ACI Blog

Tackling Sophisticated Fraud: Innovations and Approaches for a Secure Digital Future

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Fraud has permeated numerous aspects of our lives, infiltrating the most routine activities and transactions, causing unease and uncertainty for many individuals. In fact, fraud-related losses in the U.S. topped $10 billion last year, up 14% from the previous year, according to the Federal Trade Commission.

Take grocery shopping, for example. According to findings from a recent report by PYMNTS Intelligence and ACI Worldwide, 11% of grocery shoppers experienced fraud in March 2023, up from 7.2% in March 2022 and 5.7% in December 2021. Utility scams are also becoming more sophisticated, often leveraging artificial intelligence (AI) to operate at a larger scale, targeting not only consumers but also the utilities themselves.

Utilities United Against Scams, a consortium of more than 150 utilities working together to combat utility payments fraud, identified the top 10 imposter scams, including “disconnection deception” and “smishing scams.” Consumers are also targeted with search engine scams, where the scammer creates a fake utility payments page to trick customers. Not only does the scammer intercept sensitive personal and account information, in some cases, they combine and convert low-cost ACH transactions to expensive credit card payments, often with cards that carry high interchange rates.

Additionally, utilities are now being targeted by “card testers,” scammers that make small, phony guest payments to the utility by credit card, which pass the “test” upon authorization. The fraudsters often use bots to test stolen credit cards at scale and to dispute the transactions later. These test payments increase processing costs and can also cause chargeback rates to exceed set limits.

Fraudsters are also targeting auto lenders, creating synthetic identities that are not detected during the origination process, driving off in expensive vehicles, never be seen again (and never paid for). In fact, U.S. auto lenders saw a 38% rise in synthetic identity exposure year-over-year, reaching $1.8 billion last year and the second consecutive year of an upward trend.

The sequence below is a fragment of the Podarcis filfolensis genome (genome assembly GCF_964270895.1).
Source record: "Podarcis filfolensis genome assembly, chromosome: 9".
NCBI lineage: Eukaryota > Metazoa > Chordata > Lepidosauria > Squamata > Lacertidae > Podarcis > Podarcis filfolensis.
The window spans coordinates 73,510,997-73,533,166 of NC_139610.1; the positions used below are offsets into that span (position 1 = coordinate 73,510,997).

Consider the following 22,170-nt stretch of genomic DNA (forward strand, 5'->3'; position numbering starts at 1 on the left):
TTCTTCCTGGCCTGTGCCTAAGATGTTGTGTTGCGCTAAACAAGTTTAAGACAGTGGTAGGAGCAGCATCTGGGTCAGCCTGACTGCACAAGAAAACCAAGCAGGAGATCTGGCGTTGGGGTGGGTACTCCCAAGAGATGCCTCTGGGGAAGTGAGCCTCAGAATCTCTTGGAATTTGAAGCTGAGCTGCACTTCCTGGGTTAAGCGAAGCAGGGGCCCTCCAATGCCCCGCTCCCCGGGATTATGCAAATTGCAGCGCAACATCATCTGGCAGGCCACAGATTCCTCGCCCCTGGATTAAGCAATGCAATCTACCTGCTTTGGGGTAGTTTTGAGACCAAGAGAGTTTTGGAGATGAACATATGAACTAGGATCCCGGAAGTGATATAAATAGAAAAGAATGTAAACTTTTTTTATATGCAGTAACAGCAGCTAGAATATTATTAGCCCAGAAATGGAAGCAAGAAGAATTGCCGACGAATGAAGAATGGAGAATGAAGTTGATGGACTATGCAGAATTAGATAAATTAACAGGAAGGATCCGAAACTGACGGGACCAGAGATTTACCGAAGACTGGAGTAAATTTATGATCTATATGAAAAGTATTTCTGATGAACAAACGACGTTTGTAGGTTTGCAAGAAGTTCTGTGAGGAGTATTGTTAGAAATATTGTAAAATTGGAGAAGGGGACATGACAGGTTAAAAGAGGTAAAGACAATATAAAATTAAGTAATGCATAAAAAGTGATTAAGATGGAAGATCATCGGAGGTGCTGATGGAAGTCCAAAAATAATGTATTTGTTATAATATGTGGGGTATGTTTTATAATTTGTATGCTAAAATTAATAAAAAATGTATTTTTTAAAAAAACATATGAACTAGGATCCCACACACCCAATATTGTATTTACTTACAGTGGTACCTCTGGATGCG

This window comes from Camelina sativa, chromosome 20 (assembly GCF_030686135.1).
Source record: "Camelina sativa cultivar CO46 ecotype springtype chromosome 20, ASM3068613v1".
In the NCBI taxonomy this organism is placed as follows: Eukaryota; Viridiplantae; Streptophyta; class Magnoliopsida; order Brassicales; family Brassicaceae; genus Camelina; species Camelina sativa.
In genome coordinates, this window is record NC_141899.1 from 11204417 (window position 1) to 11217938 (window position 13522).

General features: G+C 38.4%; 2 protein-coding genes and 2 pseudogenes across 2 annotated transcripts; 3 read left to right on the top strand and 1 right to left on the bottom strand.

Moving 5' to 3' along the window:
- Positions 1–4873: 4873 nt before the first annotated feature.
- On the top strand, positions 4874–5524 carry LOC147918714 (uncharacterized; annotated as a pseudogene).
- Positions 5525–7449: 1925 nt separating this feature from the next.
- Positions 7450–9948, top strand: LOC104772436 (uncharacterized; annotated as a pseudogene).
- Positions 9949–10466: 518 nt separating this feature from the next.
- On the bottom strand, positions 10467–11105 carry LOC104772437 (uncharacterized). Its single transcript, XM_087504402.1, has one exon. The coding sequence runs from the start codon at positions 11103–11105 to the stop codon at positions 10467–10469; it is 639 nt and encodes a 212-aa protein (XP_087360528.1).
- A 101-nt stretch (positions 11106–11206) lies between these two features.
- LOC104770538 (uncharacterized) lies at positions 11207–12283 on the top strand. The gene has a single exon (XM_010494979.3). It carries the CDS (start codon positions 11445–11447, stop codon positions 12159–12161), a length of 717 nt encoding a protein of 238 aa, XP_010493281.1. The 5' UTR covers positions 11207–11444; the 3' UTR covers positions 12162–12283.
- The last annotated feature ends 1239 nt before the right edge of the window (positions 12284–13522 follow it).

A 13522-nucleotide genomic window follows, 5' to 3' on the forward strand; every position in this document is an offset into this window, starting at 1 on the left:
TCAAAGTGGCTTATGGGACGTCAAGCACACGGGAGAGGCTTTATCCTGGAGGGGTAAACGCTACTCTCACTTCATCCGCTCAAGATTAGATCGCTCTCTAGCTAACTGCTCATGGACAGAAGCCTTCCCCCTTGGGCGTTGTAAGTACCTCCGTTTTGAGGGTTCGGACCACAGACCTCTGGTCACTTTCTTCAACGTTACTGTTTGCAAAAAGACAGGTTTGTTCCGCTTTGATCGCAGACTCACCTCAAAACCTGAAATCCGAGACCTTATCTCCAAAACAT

Unsurprisingly, these increasing occurrences of payments fraud have raised concerns among consumers, leading to a sense of caution and reluctance in sharing or storing updated data, as well as heightened consumer concerns about using apps that aggregate and connect user payment information.

Specifically, 45% of consumers fear data breaches, 34% feel more vulnerable, and about 30% do not trust having personal information stored on a connected platform.1 It’s no different when consumers are using online bank transfers for various payments such as online retail orders, utility payments or other recurring payments.

Per the study, more than 70% of individuals using online bank transfers in their recent payments worry about fraud, data theft and trust, while more than 40% of consumers cited difficulty in resolving security issues as a concern. 1

Tackling Sophisticated Fraud With Newer Technologies

Businesses, too, bear the burden of surging fraudulent activities, particularly as fraud techniques have evolved alongside new technologies like AI and generative AI. This evolution has led to fraudulent activities that are increasingly sophisticated, adding to the challenges faced by businesses in safeguarding against such threats.